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Nigerian President Jonathan Takes Aim at Predecessor’s Criticisms

Nigeria's President Goodluck Jonathan arrives for service for former South African President Nelson Mandela, First National Bank Stadium, Johannesburg, Dec. 10, 2013.
Nigeria's President Goodluck Jonathan arrives for service for former South African President Nelson Mandela, First National Bank Stadium, Johannesburg, Dec. 10, 2013.
A spokesman for Nigerian President Goodluck Jonathan said former President Olusegun Obasanjo should stop trying to ‘play God’ when it comes to Nigerian politics.

Reuben Abati said the former president crossed the line when he criticized Jonathan’s performance in office in a lengthy letter made public December 2nd.

Abati said it is something the international community and friends of Obasanjo should be concerned about.

Jonathan Sunday sent a strongly worded response to Obasanjo in which he accused the former president of trying to incite ethnic disharmony, as well as instigate members of the ruling People’s Democratic Party (PDP) to rise up against him.

Abati said Jonathan also made clear that Obasanjo’s letter was a threat to national security “as it may deliberately, or inadvertently, set the stage for subversion.”

“If you were in Nigeria, you will see that, within the last one month or so, with the emergence of the APC (All Progressives Congress), which is a coalition of opposition groups, that particular group has been trying to undermine the president. In the past, any time former President Obasanjo wrote a letter against a sitting president there were consequences in the form of military intervention, or maybe the failure of the government,” he said.

In his December letter, Obasanjo raised concerns about the security situation in Nigeria. In his reply, Jonathan said, although the current national security challenges were sown under previous administrations, his government was working assiduously to overcome them.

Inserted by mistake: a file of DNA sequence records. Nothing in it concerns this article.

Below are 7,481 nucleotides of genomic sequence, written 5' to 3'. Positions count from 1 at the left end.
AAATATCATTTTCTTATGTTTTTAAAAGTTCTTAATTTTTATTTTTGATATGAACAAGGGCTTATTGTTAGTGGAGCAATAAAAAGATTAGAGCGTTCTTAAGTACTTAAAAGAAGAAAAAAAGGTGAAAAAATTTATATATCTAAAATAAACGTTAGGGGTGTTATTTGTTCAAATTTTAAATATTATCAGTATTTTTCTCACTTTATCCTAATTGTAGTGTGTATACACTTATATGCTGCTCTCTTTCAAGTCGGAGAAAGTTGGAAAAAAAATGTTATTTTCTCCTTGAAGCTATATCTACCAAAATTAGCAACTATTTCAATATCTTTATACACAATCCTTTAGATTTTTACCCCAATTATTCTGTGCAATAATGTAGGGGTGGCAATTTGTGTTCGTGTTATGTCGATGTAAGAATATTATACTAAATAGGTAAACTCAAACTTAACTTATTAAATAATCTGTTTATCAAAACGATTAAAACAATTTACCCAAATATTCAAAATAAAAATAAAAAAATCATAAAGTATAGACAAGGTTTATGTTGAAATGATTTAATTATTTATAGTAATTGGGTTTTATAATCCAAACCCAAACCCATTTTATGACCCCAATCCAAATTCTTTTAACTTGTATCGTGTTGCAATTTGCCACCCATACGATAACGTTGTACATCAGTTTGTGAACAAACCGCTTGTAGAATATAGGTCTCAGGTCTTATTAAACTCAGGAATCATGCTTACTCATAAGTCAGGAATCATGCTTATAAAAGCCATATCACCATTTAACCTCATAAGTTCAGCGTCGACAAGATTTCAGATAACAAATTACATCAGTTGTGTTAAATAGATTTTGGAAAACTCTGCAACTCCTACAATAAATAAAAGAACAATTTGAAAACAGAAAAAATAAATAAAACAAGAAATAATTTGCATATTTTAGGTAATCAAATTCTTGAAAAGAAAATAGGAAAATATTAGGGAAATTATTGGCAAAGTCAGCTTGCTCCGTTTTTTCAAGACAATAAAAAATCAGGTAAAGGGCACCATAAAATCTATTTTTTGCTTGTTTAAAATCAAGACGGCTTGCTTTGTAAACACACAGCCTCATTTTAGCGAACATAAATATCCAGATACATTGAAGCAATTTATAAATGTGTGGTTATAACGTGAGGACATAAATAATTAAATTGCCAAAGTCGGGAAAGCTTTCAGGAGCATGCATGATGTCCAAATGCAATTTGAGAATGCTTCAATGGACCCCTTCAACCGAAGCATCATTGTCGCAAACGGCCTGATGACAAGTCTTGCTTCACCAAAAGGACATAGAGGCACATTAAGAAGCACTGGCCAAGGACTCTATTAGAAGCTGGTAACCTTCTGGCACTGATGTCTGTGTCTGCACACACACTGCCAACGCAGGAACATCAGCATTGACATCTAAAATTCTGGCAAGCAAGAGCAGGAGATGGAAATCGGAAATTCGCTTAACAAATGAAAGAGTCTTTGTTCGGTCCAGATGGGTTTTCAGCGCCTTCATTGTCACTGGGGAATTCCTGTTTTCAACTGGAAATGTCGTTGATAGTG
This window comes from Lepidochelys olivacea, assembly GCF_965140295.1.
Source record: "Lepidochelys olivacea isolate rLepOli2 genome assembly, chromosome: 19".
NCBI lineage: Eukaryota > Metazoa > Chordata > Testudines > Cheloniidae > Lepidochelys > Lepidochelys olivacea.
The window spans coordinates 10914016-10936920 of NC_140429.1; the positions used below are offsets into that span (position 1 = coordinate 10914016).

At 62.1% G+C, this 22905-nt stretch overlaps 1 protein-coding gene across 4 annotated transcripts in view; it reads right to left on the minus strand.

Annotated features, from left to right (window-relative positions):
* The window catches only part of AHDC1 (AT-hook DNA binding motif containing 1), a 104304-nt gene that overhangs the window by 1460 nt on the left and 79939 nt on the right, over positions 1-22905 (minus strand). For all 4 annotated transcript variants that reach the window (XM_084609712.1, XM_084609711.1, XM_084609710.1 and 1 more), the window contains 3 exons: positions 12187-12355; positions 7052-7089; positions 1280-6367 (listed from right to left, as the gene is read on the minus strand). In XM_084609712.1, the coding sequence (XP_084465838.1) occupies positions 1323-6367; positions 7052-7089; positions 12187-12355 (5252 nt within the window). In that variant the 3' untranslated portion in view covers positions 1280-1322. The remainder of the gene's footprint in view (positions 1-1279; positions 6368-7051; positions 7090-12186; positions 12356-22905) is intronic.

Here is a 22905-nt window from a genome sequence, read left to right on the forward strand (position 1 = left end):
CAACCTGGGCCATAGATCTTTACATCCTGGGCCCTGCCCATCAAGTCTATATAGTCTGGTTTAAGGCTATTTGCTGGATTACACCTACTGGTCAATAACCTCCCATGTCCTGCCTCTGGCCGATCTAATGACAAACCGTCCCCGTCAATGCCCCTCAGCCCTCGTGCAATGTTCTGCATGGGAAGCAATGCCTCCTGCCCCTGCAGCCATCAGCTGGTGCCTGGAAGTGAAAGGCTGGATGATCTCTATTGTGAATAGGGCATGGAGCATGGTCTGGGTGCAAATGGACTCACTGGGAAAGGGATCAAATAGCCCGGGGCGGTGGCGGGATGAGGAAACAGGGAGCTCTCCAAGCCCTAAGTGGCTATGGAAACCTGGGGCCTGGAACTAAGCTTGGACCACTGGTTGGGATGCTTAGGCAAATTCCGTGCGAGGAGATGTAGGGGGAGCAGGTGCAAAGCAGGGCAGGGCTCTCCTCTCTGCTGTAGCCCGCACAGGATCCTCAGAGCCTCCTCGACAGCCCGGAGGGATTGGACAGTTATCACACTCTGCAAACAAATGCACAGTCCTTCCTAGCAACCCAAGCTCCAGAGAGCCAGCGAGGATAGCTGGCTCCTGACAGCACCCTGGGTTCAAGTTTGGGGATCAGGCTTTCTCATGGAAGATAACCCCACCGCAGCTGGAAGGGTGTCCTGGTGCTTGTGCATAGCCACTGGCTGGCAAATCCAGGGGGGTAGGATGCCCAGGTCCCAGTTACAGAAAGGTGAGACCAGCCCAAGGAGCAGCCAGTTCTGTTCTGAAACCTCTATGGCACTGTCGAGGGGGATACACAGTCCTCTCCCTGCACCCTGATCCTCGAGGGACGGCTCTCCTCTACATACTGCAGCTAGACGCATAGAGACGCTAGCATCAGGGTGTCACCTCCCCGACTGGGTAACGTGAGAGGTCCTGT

“Those who continue to downplay the successes in this regard, amongst whom you must now be numbered, appear to have conveniently forgotten the depths to which security in our country had plunged before now,” Jonathan said.

Abati said Jonathan also took exception to Obasanjo’s allegation that Jonathan was training snipers to assassinate political opponents.

“In that particular section of the response to former President Obasanjo, President Jonathan said that, one, it is an offense and an insincere allegation. And, he made it very clear that if President Obasanjo feels [that way] about this, he should provide evidence,” Abati said.

Jonathan responded to Obasanjo’s allegation of “high corruption” by saying that the seed of corruption in Nigeria was planted a long time ago.

“That corruption is an issue in Nigeria is indisputable. It has been with us for many years. You [Mr. Obasanjo] will recall that that your kinsman, the renowned afro-beat maestro, Fela Anikulapo-Kuti, famously sang about it during your first stint as head of state. Sonny Okousn also sang about corruption,” Jonathan said in his reply.

Jonathan described as untrue Obasanjo’s allegations that he (Jonathan) asked half a dozen African presidents to speak to Obasanjo about Jonathan’s ambition to seek re-election in 2015.

“I have never requested any African president to discuss [this] with you on my behalf. In our discussion, I mentioned to you that four presidents told me that they were concerned about the political situation in Nigeria and intended to talk to you about it,” Jonathan said in his letter to Obasanjo.

Abati said Obasanjo crossed the line when he tried to allocate to himself the power to determine who should run Nigeria.

“If you go back to former President Obasanjo’s letter, he says in that letter that he is the one who put President Jonathan there as president. Now, for a man to go public and boast publicly, internationally, that he installed the president, and that he did it also in 1979, I think the international community must be concerned about that, that one individual would allocate to himself the powers of God, the power to install a president in a country of over 170 million people,” Abati said.
Butty interview with Abati
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